Today was possibly the most productive day I’ve had programming in possibly as much as a year. If any of it is of practical benefit, apart from the pursuit of knowledge and keeping the mind sharp, I’d very much doubt, but I like to think that any time spent in front of the computer putting code together, working with development systems, and just generally plugging away at getting it right is always a good thing.
I’m not so sure that writing such long sentences is also productive, from a creativity point-of-view, but I’m going to let it go because I hate editing stuff I write when it’s a blog post, as I believe it’s meant to be straight to the point and puts your current mood across.
Initially I started the morning with an idea of getting Parallels up and running again so I could tinker some more with Visual studio 2015 on the PC and work further through my book on C# to try out at least some of the code in there. I don’t want to get too specific and work through the entire thing generating windows applications and the like but just a general feel for the syntax of C# when putting it into Unity scripts. This way it would be how to do something with Unity rather than how to get the code right and then fudge it into Unity each time I did anything more than the stuff Unity can do for you.
I’ve mumbled to pretty much anyone who’s ever been interested enough in game development – and asked me about it – my reservations of using bloated game engines or frameworks for simple games because I am not a fan at all. At present the idea of Aaron and I using Unity to recreate Paradroid is almost insulting. It feels like almost cheating in some ways with the tools we have at our disposal compared to Andrew Braybrook just having a buggy assembler and a basic debug monitor. But also it’s a burden as there’s so much you need to know just to do sometimes really basic stuff that you’ve done in other dev systems in seconds without even thinking about it.
Maybe I’m just set in my ways whereas my partner in development is a lot more open to chopping and changing technology as and when the need arrives. We’re approaching Paradroid as just an example to learn Unity in greater depth than our silly Mario projects we both created working from a book to try it out.
I’m very averse to using a 3d engine to create a top/down 2d game but aware that Unity does cater for that and it’s supposed to not be too difficult to do, even though logic screams at me to use something more 2d environment friendly for a project like this. But Unity is used by a lot of people for a lot of games now, and a lot of people thus consider it to be the way forward so you should just use it for everything. The more games you write with it then the better you’re going to get, even if it does mean they’re going to be bloated games with code in them you will never even see, let alone edit.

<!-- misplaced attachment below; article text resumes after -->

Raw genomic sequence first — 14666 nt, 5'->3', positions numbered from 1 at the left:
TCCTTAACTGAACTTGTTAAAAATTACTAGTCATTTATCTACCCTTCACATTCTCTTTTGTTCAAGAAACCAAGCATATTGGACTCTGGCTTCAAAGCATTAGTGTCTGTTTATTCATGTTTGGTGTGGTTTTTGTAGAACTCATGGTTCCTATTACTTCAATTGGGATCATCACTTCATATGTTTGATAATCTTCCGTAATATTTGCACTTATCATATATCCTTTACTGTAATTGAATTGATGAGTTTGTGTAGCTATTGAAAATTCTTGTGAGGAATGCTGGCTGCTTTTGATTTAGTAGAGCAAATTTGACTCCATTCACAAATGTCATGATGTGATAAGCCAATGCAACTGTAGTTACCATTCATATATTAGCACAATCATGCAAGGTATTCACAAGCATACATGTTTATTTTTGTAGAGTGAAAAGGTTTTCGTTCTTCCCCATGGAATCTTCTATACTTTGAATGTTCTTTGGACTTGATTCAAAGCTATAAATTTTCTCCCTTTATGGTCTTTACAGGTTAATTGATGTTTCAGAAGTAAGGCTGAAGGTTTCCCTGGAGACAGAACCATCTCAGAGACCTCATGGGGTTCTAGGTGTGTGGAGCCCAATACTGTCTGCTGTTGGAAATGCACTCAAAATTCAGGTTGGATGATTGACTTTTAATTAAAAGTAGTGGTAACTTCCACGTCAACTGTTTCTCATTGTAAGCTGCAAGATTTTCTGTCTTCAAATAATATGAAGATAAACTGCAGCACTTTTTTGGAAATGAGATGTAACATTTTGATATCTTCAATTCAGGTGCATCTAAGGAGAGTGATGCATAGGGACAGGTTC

For me there’s a loss of control there which doesn’t appeal to me too much. But I’m digressing from what I’ve actually been up to – which is the point of this blog – so back on topic.
My idea is to create something relatively simple in gameplay and hopefully coding to work with C# and get to know the language. I wanted to use the Visual Studio on the PC environment on my Mac to do this as games need a window to run in and I want that side of things taken care of for me at this stage so i can just concentrate on the basic syntax stuff and progress up from there. I googled around for a while and finally came up with the idea I wanted to use which was Mancula.
Mancula is the African number one board game of choice apparently, and has been around for many, many years. I first came across it on my Nokia 3310 mobile phone back in 2001, where it was called Bantumi, and used to play it a lot on train journeys to and from work. I’d had an idea to develop a clone of it with Blitzmax after I finished writing the Rock/Paper/Scissors game I was doing at the time. I did finish that game but then moved onto Gravity Force before jumping over to Swift so I never got much further than a few notes back then.